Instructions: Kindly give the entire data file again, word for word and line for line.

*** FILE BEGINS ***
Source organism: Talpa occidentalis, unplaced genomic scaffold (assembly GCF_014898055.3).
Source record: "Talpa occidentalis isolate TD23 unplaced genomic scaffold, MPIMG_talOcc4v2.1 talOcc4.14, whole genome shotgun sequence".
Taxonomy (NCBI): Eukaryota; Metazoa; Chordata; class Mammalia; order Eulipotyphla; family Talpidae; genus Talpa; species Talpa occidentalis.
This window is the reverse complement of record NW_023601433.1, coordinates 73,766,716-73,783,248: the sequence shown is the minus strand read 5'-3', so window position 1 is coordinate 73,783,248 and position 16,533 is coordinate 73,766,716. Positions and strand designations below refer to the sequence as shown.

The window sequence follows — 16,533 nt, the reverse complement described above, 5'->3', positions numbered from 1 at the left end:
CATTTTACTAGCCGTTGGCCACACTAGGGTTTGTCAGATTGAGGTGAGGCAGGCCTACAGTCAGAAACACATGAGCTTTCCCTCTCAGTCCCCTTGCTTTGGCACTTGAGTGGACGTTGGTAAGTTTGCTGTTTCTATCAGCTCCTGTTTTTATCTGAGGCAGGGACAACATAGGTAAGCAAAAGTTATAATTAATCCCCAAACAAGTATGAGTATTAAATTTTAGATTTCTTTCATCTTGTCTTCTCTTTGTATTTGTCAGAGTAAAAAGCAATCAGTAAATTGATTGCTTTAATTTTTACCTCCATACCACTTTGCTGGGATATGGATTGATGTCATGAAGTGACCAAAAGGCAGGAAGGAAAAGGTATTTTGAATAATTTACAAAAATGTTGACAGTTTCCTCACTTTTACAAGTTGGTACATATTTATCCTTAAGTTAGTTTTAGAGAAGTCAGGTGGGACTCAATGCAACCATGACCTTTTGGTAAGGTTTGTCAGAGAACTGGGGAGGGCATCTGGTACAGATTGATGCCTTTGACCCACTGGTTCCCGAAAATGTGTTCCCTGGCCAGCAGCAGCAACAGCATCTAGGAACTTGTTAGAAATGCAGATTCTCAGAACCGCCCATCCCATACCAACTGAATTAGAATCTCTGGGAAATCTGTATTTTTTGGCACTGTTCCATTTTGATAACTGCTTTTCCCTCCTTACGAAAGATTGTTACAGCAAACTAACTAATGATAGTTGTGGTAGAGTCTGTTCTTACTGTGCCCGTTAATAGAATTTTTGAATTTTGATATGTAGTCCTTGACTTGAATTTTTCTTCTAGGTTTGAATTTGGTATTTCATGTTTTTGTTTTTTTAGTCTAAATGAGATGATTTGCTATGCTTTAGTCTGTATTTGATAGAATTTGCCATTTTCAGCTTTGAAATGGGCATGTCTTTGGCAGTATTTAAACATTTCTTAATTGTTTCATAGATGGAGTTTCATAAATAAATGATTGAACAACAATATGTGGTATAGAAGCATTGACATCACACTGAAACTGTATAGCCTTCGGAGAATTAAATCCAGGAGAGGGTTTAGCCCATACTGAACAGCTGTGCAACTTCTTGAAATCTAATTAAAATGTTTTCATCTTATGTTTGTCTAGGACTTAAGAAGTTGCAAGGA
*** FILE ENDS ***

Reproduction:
Source organism: Talpa occidentalis, unplaced genomic scaffold (assembly GCF_014898055.3).
Source record: "Talpa occidentalis isolate TD23 unplaced genomic scaffold, MPIMG_talOcc4v2.1 talOcc4.14, whole genome shotgun sequence".
Taxonomy (NCBI): Eukaryota; Metazoa; Chordata; class Mammalia; order Eulipotyphla; family Talpidae; genus Talpa; species Talpa occidentalis.
This window is the reverse complement of record NW_023601433.1, coordinates 73,766,716-73,783,248: the sequence shown is the minus strand read 5'-3', so window position 1 is coordinate 73,783,248 and position 16,533 is coordinate 73,766,716. Positions and strand designations below refer to the sequence as shown.

The window sequence follows — 16,533 nt, the reverse complement described above, 5'->3', positions numbered from 1 at the left end:
CATTTTACTAGCCGTTGGCCACACTAGGGTTTGTCAGATTGAGGTGAGGCAGGCCTACAGTCAGAAACACATGAGCTTTCCCTCTCAGTCCCCTTGCTTTGGCACTTGAGTGGACGTTGGTAAGTTTGCTGTTTCTATCAGCTCCTGTTTTTATCTGAGGCAGGGACAACATAGGTAAGCAAAAGTTATAATTAATCCCCAAACAAGTATGAGTATTAAATTTTAGATTTCTTTCATCTTGTCTTCTCTTTGTATTTGTCAGAGTAAAAAGCAATCAGTAAATTGATTGCTTTAATTTTTACCTCCATACCACTTTGCTGGGATATGGATTGATGTCATGAAGTGACCAAAAGGCAGGAAGGAAAAGGTATTTTGAATAATTTACAAAAATGTTGACAGTTTCCTCACTTTTACAAGTTGGTACATATTTATCCTTAAGTTAGTTTTAGAGAAGTCAGGTGGGACTCAATGCAACCATGACCTTTTGGTAAGGTTTGTCAGAGAACTGGGGAGGGCATCTGGTACAGATTGATGCCTTTGACCCACTGGTTCCCGAAAATGTGTTCCCTGGCCAGCAGCAGCAACAGCATCTAGGAACTTGTTAGAAATGCAGATTCTCAGAACCGCCCATCCCATACCAACTGAATTAGAATCTCTGGGAAATCTGTATTTTTTGGCACTGTTCCATTTTGATAACTGCTTTTCCCTCCTTACGAAAGATTGTTACAGCAAACTAACTAATGATAGTTGTGGTAGAGTCTGTTCTTACTGTGCCCGTTAATAGAATTTTTGAATTTTGATATGTAGTCCTTGACTTGAATTTTTCTTCTAGGTTTGAATTTGGTATTTCATGTTTTTGTTTTTTTAGTCTAAATGAGATGATTTGCTATGCTTTAGTCTGTATTTGATAGAATTTGCCATTTTCAGCTTTGAAATGGGCATGTCTTTGGCAGTATTTAAACATTTCTTAATTGTTTCATAGATGGAGTTTCATAAATAAATGATTGAACAACAATATGTGGTATAGAAGCATTGACATCACACTGAAACTGTATAGCCTTCGGAGAATTAAATCCAGGAGAGGGTTTAGCCCATACTGAACAGCTGTGCAACTTCTTGAAATCTAATTAAAATGTTTTCATCTTATGTTTGTCTAGGACTTAAGAAGTTGCAAGGA